Homosexual Blackmail in the 1890s: The Fitzroy Street Raid, the Oscar Wilde Trials, and the Case of Cotsford Dick

Joseph Bristow


On Saturday, 11 August 1894, twenty men were arrested at a party that John Watson Preston hosted at his rooms at 46 Fitzroy Square, London. Two of the partygoers, Arthur Marling and John Severs, were dressed in women’s clothing. All of the men were charged that evening at Tottenham Court Road Police Station. The following morning they appeared at the Great Marlborough Street Magistrates’ Court. This widely reported event drew readers’ attention to the fact that Marling attended court in fantastic female attire of black and gold. Journalists noted that many items of women’s clothing had been found in Watson’s home. After being remanded in custody for a week, Marling and Severs were bound in sureties of £5 to keep the peace for three months; five were ordered to find sureties of 40s. each for a month’s good behaviour; and the rest were discharged.

The party would not have had much significance were it not for the fact that Marling—together with two other men, Charles Parker and Alfred Taylor, who came to the party—played a central role in two later episodes that drew public attention to the extent of homosexual blackmail in the metropolis.

At the Old Bailey in April 1895, the thirty-three-year-old Taylor—the former heir to a large cocoa manufacturing fortune—was charged alongside Wilde for conspiring to commit, as well as committing, acts of gross indecency. The revelations about Taylor’s cross-dressing practices, which involved a mock-marriage ceremony with Charles Spurrier Mason, caused a sensation. Meanwhile, the twenty-year-old Parker served as a witness for the Crown prosecution’s case against Oscar Wilde. Although Parker claimed to have received sums of money for sexual favours, there was no evidence that he extorted funds from Wilde. At the same time, Wilde’s defence discovered that Parker was nonetheless deeply immersed in London’s homosexual blackmailing subculture, in ways that had paid the young man considerable rewards.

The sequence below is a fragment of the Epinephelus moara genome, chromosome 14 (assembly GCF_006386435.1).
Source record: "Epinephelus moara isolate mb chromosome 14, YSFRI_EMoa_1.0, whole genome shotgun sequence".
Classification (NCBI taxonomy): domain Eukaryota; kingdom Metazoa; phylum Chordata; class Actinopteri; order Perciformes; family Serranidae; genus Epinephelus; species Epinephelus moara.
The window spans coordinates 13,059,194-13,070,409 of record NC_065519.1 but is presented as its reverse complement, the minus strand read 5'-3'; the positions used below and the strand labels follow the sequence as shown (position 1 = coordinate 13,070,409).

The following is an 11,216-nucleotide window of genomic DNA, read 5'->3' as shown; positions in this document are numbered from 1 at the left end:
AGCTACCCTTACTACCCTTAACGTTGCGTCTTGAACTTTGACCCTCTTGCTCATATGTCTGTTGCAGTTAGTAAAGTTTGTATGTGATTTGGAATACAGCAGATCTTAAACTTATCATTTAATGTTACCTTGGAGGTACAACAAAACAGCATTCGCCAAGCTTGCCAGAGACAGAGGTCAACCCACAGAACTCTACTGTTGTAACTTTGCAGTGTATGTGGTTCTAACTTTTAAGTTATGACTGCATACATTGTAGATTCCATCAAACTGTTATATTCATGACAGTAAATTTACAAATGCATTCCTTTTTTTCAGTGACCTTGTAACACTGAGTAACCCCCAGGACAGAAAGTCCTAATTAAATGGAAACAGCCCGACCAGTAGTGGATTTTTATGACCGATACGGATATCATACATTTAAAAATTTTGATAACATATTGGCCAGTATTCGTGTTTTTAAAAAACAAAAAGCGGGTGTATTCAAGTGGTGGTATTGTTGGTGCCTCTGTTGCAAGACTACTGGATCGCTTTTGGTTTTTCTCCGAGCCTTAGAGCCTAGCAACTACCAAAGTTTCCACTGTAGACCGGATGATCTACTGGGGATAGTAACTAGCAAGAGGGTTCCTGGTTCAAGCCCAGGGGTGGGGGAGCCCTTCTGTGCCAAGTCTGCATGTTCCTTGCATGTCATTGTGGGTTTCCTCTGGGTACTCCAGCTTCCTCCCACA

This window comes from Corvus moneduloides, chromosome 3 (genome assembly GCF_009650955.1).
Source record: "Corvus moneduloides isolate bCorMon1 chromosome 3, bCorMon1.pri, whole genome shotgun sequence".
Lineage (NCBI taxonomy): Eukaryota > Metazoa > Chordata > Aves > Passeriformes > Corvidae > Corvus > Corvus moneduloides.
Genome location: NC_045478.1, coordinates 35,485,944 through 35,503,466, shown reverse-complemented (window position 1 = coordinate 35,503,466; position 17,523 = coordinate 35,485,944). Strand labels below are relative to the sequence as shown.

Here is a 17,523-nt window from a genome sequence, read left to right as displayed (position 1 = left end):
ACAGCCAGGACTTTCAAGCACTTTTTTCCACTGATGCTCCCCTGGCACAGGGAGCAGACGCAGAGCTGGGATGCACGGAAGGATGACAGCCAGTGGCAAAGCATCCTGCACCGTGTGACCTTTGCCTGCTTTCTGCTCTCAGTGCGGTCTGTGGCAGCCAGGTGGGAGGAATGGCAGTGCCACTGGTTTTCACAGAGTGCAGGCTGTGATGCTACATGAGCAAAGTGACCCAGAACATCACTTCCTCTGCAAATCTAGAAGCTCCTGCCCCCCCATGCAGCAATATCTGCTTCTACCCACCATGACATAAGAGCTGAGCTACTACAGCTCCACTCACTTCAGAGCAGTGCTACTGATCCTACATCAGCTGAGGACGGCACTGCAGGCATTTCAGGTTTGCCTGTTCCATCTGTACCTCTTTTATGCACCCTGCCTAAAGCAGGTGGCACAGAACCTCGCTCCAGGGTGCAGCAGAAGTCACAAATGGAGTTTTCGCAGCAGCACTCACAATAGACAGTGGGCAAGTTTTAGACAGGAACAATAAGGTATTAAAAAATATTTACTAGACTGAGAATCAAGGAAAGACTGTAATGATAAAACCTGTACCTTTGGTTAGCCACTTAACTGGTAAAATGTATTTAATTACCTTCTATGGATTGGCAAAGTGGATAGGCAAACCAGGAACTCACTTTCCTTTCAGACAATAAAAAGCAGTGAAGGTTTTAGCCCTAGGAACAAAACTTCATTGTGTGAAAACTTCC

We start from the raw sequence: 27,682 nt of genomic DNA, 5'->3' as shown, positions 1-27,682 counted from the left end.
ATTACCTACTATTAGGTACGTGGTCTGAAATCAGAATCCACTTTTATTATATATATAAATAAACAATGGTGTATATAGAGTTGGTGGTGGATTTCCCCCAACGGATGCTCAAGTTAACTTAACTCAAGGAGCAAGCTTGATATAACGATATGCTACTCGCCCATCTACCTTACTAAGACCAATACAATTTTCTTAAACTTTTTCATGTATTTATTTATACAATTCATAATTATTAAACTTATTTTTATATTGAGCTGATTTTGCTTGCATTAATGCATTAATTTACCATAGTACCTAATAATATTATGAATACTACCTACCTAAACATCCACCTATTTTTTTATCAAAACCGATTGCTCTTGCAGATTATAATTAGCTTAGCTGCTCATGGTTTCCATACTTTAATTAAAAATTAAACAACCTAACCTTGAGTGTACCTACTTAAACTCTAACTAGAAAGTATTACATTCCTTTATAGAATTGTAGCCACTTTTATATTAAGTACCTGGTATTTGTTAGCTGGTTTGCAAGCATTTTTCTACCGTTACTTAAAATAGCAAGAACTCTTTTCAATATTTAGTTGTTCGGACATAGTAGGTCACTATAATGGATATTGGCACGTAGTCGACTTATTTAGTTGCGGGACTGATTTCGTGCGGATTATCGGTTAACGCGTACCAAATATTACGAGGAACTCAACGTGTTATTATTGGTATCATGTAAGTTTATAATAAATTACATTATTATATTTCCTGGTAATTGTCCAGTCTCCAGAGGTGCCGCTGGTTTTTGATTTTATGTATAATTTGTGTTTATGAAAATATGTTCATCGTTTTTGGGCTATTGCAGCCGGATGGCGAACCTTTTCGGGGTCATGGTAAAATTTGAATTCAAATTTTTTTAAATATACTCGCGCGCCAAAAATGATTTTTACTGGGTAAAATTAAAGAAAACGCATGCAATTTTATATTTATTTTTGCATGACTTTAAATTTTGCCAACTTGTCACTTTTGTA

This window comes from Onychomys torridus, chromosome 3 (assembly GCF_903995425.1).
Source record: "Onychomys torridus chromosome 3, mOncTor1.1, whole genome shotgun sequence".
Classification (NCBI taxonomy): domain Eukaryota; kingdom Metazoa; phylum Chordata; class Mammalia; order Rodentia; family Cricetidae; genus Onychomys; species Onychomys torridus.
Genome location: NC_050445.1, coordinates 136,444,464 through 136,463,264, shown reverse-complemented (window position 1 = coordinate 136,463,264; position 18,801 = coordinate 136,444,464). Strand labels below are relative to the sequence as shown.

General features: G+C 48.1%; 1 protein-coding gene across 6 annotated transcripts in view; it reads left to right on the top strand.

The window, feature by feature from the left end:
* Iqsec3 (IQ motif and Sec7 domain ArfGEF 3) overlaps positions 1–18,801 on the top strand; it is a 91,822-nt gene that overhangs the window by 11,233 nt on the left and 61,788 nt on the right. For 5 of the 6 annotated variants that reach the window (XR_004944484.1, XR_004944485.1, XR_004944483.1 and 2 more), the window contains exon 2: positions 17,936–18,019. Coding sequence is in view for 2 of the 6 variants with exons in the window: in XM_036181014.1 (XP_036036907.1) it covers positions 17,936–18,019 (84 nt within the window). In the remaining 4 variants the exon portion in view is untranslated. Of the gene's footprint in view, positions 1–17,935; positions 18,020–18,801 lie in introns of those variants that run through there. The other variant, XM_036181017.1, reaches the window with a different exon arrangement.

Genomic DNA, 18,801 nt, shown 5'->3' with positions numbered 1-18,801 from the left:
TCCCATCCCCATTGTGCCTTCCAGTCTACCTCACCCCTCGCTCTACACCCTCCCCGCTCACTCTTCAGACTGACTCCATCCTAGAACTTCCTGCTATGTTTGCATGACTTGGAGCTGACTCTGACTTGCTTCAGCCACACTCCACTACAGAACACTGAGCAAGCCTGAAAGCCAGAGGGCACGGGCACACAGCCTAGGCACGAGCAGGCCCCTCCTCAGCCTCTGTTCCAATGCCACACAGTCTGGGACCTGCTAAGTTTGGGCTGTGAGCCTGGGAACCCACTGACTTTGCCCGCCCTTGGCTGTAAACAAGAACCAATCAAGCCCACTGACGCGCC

As it turned out, no legal action was taken against either Parker or any of the other male sex workers who confessed to committing the sexual crimes of which Wilde was accused. Nor did the Crown charge them for operating in teams with older men who physically threatened and extorted money from unsuspecting clients who were willing to pay for sex. In December 1896, however, a violent assault, which was followed by attempted blackmail, misfired. A married bricklayer, who belonged to this network of extortionists, robbed the gay writer Cotsford Dick of his belongings, including an Astrakhan-lined coat, a scarf-pin, and a pocketbook. Although a team of seasoned blackmailers attempted to intimidate Dick, he turned to the police for protection. Eventually, in 1898 Marling was charged as the individual who had pawned Dicks’s stolen goods. He went to jail for five years. Two other accomplices—William Allen and Robert Cliburn—who evaded testifying during the Wilde trials were also sentenced.

This paper, presented as a keynote speech at the AVSA “Victorian Margins” conference in Ballarat, July 2016, explores each of these related events in considerable detail, drawing attention in particular to Allen’s astounding disclosures in Reynolds’s Newspaper about the brutal methods that extortionists used on homosexual men in the 1890s.


Oscar Wilde, homosexual blackmail

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